Covid19 eyes

Eye Care and COVID-19: How to prevent the cross-contamination

The American Academy of Ophthalmology, the American Society of Cataract and Refractive Surgery and the Outpatient Ophthalmic Surgery Society recently developed a checklist to assist with reopening ophthalmic surgery centers, sharing important ophthalmology-specific information related to COVID-19. Until there is reliable point-of-care testing, an approved and highly effective therapy and/or an approved and effective vaccine, practices and clinics should continue to mandate social distancing in waiting rooms, frequent and meticulous disinfection of patient waiting and care areas, and the wearing of face coverings by both patients and caregivers.

Recommended protocols when scheduling patients are reported below:

• If the office setup permits, patients who come to an appointment should be asked prior to entering the waiting room about fever and respiratory illness and whether they or a family member have had contact with another person with confirmed COVID-19 in the past 2 to 14 days. If they answer yes to either question, they should be sent home and told to speak to their primary care physician about testing.

• Keep the waiting room as empty as possible, advise seated patients to remain at least 6 feet (1,8 meters) from one another. As much as prudent, reduce the visits of the most vulnerable patients.

• The use of commercially available slit-lamp barriers or breath shields is encouraged, as they may provide a measure of added protection against the virus. These barriers do not, however, prevent contamination of equipment and surfaces on the patient's side of the barrier, which may then be touched by staff and other patients and lead to transmission.

• To further decrease the risk of viral spread, ophthalmologists should inform their patients that they will speak as little as possible during the slit-lamp examination, and request that the patient also refrains from talking.

• When examining patients, a surgical mask for the patient, and a surgical mask and eye protection for the ophthalmologist are recommended. The recommendation that ophthalmologists wear eye protection is based on the theoretical risk of infection of the ocular surface if exposed. The ocular mucosa, in fact, may be not only a site of virus entry but also a source of contagion as already reported in the previous article. .

• For any in-office procedures that require physical proximity to the patient (e.g., intravitreal injection, lateral tarsorrhaphy), it recommends the patient wears a surgical mask, and that the surgeon wears a surgical mask and eye protection. For example, the Macular Society reported that the University Hospital Southampton have launched a new drive-through service for vulnerable patients who need sight-saving injections. The ophthalmology team at University Hospital Southampton has redesigned its services to reduce the risk in all patients who need anti-VEGF treatment to ensure those patients who need their routine services maintained receive the care they need.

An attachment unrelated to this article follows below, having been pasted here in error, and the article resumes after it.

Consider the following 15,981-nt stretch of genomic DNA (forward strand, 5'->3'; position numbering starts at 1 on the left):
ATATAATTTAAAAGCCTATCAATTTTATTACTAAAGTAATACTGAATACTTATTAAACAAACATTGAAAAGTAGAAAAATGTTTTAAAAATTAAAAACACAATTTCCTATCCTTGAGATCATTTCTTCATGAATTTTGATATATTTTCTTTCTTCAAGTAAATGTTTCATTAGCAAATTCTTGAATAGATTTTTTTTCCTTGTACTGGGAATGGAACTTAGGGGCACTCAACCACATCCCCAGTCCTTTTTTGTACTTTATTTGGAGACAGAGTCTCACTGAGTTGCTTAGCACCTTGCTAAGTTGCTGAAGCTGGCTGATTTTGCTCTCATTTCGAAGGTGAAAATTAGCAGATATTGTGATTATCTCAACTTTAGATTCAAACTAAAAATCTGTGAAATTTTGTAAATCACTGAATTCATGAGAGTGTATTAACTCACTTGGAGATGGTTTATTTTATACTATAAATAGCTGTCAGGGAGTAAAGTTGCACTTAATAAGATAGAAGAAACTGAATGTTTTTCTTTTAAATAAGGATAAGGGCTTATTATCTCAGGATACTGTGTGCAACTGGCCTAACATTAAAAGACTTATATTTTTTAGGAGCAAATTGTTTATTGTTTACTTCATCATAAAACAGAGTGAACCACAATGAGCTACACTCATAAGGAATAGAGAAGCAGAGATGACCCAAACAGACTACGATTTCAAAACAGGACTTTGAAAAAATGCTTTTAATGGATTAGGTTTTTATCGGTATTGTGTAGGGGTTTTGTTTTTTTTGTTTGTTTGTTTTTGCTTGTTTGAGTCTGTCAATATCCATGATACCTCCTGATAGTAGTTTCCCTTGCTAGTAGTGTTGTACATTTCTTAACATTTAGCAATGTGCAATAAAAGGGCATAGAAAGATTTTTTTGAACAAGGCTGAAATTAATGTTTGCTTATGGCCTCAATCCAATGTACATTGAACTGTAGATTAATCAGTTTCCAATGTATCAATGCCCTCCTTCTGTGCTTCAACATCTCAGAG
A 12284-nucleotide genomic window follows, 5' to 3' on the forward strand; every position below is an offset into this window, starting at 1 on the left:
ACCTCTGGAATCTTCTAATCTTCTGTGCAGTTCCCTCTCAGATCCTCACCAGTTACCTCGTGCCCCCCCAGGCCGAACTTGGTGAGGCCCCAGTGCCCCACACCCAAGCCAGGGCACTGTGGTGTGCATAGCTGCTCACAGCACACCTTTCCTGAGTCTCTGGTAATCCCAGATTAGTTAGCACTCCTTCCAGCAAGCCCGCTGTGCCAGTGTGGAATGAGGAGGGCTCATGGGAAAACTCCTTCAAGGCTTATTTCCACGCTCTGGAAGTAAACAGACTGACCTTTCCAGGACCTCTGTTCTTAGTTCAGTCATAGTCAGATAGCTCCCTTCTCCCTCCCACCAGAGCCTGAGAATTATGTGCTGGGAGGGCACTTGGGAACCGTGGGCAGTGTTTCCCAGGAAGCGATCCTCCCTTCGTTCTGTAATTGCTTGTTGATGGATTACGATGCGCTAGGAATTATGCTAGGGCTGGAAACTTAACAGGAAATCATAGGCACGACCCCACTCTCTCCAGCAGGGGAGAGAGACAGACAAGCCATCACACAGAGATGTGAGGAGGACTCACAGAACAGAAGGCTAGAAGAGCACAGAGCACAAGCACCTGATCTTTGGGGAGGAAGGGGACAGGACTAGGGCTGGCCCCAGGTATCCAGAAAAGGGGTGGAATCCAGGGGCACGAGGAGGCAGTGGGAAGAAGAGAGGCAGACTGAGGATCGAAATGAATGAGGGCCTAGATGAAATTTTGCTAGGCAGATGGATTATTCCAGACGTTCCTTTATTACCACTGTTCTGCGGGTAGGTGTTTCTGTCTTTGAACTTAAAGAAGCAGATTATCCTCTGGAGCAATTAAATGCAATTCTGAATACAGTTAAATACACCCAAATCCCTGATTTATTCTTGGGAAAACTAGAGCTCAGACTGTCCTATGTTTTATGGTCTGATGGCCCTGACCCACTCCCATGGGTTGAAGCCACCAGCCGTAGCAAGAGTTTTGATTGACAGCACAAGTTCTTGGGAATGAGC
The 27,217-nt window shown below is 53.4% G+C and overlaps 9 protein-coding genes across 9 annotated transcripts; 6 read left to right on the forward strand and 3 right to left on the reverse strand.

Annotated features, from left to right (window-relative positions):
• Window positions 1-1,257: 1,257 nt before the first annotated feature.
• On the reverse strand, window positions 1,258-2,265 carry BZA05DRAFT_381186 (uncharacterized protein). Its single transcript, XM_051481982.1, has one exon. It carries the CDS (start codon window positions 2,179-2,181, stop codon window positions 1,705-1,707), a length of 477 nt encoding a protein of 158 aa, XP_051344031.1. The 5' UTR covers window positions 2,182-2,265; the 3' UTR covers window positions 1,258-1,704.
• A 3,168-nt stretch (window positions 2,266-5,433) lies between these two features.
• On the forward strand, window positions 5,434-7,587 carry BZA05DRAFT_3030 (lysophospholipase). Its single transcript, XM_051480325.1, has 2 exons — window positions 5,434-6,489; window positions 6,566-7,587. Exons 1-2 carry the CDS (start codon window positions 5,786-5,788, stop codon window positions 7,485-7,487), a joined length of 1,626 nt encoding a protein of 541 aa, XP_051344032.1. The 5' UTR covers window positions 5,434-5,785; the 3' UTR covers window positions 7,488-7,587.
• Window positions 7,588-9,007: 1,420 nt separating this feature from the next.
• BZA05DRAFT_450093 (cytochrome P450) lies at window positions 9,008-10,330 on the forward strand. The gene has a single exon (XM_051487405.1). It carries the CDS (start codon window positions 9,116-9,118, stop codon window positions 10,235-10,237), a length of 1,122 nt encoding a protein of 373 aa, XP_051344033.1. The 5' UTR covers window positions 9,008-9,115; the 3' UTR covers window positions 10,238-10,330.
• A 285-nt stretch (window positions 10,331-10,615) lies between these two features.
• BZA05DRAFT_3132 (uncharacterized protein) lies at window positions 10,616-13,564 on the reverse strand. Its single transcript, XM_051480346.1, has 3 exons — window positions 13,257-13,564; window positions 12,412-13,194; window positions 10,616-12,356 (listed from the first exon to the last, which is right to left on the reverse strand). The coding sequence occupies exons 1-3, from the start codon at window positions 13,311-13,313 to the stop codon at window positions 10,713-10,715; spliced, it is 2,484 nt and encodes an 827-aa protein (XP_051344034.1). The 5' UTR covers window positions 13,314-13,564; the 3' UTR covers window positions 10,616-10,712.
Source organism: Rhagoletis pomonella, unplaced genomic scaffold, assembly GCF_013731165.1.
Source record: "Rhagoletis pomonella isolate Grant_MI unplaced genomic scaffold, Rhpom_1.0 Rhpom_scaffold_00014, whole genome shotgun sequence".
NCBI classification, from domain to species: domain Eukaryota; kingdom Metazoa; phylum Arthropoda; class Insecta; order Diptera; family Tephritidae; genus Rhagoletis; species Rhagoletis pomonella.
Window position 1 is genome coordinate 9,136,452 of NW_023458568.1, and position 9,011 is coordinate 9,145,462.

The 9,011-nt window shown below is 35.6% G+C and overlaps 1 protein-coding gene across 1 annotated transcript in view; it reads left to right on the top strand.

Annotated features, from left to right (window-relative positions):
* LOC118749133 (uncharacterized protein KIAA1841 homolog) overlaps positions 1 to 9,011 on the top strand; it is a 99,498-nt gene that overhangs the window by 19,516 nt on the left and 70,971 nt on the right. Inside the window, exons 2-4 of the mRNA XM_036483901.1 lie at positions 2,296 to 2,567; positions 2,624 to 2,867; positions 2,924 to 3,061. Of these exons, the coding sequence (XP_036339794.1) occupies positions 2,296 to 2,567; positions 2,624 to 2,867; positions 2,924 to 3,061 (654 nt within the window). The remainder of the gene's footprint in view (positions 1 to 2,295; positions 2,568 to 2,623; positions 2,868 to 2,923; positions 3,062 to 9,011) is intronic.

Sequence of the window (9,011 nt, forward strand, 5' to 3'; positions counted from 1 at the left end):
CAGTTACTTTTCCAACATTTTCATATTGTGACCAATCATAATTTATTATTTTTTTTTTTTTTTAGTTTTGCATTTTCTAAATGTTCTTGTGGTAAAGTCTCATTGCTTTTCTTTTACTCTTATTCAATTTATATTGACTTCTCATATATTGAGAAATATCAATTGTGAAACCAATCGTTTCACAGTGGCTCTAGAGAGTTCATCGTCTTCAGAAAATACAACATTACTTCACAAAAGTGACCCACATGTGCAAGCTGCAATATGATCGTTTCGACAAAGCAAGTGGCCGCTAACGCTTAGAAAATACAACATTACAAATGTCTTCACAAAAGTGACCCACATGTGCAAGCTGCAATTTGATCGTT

• Ophthalmologists will be asked to examine and perform office-based procedures on patients who have recovered or are recovering from COVID-19. Because viral shedding can be prolonged, up to 37 days in one study, the ophthalmologist should wear an N95 mask, rather than a surgical mask, in addition to gown, gloves and eye protection.

• Rooms and instruments should be thoroughly disinfected after each patient encounter. Wear disposable gloves when cleaning and disinfecting surfaces, and discard the gloves after use. Slit lamps, including controls and accompanying breath shields, should be disinfected, particularly wherever patients put their hands and face.

• Regarding tonomer tip cleaning, the virus causing COVID-19 is an enveloped virus, unlike adenoviruses that are much more resistant to alcohol. If a tonometer tip is cleaned with alcohol and allowed to dry in room air, 70% alcohol solutions should be effective at disinfecting tonometer tips from SARS-CoV-2. However, alcohol will not effectively sterilize the tip against adenoviruses. Use single-use, disposable tonometer tips if available.

• For diagnostic eye drops required for ophthalmic examinations, multidose eye drop containers should be kept in cabinets or other closed spaces away from anywhere that could become contaminated during a patient encounter. As should always be the case, care must be taken not to touch the eyelashes or ocular surface with the tip of the eye drop bottle, and the examiner’s hands should be disinfected immediately after touching the patient’s face.

In the end, there is another important element to consider related to Covid-19: the use of multi-dose vials in the operating room or during office-based procedures has resulted in infection outbreaks and errors. Cross contamination is always a possibility when using multi-dose vials (with or without preservatives). Also, in some cases, when medications are supplied in quantities that exceed the amount typically given, practitioners may misinterpret the amount in the vial as a single dose, leading to overdoses.

The Association of periOperative Registered Nurses released a set of recommended practices that include a recommendation to collaborate with pharmacists to procure and store only single-dose vials in the operating room and post-anesthesia unit. Multi-dose vials should be avoided.

Reference:

• American Academy of Ophthalmology, Important coronavirus updates for ophthalmologists, CDC, WHO Comprehensive Ophthalmology, May 11, 2020

• Matthew Grissinger; Shared Eye Drop Bottles: The Danger in Making Every Drop Count; 762 P&T® December 2003, Vol. 28 No. 12
• Macular Society, Hospital trust launches drive-through injection service for vulnerable patients; Thursday, 30 April, 2020

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